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Death will be your master, the abbot once told Hugh the Hand. But he had never said the absence of death would be just as powerful of a master.

His death in the castle had been relieving, and his revival had been terrifying. He had been drowning in warmth, and suddenly pulled back into blistering light. His limbs did not feel right, and his mind was stuck in two different planes of existence. And all through out, his soul called to go back, go back – but the path had been blocked. He could never find it again.

The chaodyn’s spear had pierced through his vest and he was drowning, he was drowning – and pulled back to take in air he had not wanted.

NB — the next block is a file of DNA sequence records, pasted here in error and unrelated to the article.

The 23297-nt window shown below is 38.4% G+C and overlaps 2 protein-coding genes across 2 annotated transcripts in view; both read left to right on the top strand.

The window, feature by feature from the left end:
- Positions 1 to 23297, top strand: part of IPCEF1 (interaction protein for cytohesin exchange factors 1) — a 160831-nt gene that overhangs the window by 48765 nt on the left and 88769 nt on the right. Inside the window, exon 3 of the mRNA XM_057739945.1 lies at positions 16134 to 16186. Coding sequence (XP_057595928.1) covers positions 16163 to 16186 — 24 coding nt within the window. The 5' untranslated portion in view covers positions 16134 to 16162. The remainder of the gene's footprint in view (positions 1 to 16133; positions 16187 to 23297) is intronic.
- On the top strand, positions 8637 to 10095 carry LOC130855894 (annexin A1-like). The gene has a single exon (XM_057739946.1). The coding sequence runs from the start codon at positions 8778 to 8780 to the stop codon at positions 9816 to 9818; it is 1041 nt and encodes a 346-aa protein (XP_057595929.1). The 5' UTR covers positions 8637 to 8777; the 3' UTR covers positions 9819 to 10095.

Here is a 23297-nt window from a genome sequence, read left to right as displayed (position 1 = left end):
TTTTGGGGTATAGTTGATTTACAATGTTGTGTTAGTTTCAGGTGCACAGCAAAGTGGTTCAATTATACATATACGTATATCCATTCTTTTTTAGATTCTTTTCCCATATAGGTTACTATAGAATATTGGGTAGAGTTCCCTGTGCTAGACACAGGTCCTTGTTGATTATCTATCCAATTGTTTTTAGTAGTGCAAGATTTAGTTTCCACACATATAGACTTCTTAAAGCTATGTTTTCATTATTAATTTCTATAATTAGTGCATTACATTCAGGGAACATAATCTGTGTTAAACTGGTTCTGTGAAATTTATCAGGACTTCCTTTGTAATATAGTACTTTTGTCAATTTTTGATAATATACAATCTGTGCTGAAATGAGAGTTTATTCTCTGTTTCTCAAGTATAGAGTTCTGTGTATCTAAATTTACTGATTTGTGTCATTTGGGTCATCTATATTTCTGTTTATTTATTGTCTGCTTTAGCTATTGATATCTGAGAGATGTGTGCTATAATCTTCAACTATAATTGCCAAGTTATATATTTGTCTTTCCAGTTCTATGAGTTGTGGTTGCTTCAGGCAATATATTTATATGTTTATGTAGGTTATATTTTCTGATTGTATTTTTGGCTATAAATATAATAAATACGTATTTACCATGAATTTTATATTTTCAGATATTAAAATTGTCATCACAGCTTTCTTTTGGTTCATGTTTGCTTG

But there was a difference this time.

He had killed one of the creatures in return - a last minute stab through the heart – and it had stayed dead. No sudden shift of his blade, no trip through the bloody grass, nothing but the focus to destroy this monster. And then he had done it again to another. And again. And then again.

Others came, one crushing his shoulder. A black furry shadow was at the edge of his vision, shooting for one of the enemies from behind. He paid little attention to it, continuing his defense.

Even when the last of them had crushed his ribs, feeling the spear puncture through his back, he had still pushed through and watched in satisfaction as the chaodyn became still. Then he followed after.

Or tried to, at the very least.